Distributed denial-of-service attacks, known as DDoS attacks, attempt to block service. Attackers make it impossible to access any online services. They target a wide range of virtual things, including servers, devices, services, networks, applications, and even specific transactions within applications.
When it comes to a DDoS attack and a DoS attack, most of us are confused. In fact, a DDoS attack is just a large-scale DoS attack. The DoS attack uses a computer and an Internet connection to flood a targeted system or resource. The DDoS attack uses multiple computers and Internet connections to flood multiple targeted resources.
Thus, DDoS attacks use a botnet made up of an army of zombie devices. Generally, these botnets include many compromised websites, IoT devices and computers. When the attacker launches a DDoS attack, a stunning number of requests will be sent to the targeted resources. In this way, the capacity limits of the targeted resources will be exceeded by these numerous requests. And their response to requests will be much slower than normal. What’s worse, they may ignore some or all of the requests.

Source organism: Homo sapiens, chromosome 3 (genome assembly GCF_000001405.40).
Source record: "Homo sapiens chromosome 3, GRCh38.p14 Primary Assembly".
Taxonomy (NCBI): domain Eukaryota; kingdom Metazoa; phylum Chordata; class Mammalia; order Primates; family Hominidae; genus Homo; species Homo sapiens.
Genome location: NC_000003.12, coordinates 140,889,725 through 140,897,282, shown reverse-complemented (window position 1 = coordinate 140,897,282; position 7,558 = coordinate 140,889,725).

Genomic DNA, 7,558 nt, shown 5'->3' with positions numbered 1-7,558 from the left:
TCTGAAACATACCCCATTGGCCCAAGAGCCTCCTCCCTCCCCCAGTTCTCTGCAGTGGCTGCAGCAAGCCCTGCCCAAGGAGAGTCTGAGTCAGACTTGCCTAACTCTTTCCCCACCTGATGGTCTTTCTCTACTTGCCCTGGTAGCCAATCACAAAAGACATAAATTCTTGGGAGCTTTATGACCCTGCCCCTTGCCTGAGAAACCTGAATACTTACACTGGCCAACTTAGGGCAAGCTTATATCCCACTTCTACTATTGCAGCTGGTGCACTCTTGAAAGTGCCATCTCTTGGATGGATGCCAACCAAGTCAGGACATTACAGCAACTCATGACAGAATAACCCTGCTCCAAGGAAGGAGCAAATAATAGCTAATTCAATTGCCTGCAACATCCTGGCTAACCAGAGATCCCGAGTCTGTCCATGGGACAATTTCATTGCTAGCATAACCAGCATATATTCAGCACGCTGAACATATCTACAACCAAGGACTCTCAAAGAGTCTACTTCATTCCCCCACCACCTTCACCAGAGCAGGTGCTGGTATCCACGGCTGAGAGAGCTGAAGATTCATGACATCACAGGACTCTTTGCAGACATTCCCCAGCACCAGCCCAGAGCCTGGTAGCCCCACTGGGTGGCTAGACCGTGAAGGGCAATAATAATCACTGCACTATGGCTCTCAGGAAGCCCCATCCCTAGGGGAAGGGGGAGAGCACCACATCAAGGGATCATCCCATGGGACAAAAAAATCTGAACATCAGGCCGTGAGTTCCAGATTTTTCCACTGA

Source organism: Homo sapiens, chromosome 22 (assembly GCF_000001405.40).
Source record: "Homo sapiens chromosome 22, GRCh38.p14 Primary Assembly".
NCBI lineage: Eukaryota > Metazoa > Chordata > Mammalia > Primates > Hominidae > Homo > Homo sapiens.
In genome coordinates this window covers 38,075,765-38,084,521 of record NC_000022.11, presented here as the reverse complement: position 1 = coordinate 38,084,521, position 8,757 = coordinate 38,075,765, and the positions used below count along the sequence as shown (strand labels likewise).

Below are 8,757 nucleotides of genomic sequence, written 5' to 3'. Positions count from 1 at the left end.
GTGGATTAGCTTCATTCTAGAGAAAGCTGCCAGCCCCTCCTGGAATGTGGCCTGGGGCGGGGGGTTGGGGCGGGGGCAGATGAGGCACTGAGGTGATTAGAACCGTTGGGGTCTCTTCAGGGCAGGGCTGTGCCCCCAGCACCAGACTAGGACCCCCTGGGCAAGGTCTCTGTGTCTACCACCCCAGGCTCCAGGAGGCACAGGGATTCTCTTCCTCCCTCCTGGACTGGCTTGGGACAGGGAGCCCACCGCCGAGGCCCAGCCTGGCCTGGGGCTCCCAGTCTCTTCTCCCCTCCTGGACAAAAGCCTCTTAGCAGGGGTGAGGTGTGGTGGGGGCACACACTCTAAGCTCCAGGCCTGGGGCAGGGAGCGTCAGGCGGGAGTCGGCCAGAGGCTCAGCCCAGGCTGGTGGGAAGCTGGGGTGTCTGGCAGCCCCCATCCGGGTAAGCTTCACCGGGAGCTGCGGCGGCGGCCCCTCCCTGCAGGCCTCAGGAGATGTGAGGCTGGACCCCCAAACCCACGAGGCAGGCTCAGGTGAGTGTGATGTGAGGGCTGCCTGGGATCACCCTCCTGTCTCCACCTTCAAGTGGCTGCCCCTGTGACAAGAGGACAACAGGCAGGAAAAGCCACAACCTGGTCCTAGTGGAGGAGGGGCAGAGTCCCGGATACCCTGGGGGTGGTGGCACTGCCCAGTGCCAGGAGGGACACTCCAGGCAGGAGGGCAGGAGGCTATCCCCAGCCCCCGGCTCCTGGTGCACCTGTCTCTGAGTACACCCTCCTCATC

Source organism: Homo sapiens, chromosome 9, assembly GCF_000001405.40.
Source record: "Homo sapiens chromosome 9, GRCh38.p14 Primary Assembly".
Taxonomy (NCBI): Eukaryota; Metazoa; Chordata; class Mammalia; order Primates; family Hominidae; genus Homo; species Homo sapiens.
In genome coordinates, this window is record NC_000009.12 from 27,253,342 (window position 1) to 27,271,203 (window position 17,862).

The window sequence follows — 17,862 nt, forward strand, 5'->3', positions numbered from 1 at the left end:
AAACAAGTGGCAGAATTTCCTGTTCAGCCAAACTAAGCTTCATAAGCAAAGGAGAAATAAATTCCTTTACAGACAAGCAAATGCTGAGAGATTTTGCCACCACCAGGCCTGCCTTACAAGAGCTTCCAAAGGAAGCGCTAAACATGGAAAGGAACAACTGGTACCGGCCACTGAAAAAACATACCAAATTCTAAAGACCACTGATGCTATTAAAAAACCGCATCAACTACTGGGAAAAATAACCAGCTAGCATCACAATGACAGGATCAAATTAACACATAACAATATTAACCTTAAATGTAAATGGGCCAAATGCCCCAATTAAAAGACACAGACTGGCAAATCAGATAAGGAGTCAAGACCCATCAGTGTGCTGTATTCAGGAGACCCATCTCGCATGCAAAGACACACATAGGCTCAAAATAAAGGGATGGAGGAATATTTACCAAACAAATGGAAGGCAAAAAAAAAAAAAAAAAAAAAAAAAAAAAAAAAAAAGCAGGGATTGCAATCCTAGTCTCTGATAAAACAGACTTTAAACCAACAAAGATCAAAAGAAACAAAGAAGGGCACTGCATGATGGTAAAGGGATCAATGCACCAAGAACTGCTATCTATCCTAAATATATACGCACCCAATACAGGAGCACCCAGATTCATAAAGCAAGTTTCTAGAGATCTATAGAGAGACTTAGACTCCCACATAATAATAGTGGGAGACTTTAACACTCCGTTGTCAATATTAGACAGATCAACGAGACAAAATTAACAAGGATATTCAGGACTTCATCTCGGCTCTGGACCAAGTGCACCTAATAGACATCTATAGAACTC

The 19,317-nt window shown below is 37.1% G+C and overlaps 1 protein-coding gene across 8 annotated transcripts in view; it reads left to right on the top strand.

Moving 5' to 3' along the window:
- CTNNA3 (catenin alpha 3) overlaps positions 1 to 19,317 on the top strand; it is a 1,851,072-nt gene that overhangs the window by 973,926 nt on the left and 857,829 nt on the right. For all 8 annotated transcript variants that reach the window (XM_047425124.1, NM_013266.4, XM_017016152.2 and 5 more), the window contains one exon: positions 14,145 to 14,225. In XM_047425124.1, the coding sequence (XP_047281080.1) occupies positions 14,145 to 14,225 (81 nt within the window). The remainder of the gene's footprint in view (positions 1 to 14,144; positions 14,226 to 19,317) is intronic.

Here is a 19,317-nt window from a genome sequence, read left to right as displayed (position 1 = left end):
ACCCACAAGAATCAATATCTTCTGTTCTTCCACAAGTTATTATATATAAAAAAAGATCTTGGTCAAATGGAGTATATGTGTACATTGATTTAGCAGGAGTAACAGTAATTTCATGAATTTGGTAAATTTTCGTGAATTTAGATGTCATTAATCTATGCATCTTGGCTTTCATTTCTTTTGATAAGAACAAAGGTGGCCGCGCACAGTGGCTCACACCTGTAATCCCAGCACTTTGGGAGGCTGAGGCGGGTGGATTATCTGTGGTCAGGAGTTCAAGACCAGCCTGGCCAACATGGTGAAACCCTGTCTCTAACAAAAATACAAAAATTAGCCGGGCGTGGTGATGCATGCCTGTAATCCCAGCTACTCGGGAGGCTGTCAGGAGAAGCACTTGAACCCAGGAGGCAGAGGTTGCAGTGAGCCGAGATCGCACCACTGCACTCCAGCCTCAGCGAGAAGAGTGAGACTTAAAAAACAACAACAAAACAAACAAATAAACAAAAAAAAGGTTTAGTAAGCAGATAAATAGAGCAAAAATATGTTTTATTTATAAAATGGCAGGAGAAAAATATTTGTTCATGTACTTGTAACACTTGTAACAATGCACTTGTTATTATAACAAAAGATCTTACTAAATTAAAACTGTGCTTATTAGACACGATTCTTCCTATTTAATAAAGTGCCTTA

Today, we want to familiarize you with 3 Common types of DDoS attacks:
As the most common type of DDoS attacks, it aims to flood the network of a server with massive amounts of traffic that seems legitimate. In consequence, it will overwhelm the network’s or server’s capabilities of processing the traffic.
Protocol attacks are DDoS attacks that intercept the services by taking up all the available capacity of the state tables of web application servers or intermediate resources such as firewalls and load balancing modules. Protocol attacks exploit vulnerabilities in Layer 3 and Layer 4 of the protocol stack to make the target inaccessible.
This kind of attack tries to overwhelm a particular aspect of an application or service and can be effective even if very few attacking machines are generating low traffic (which makes them difficult to detect and defuse).
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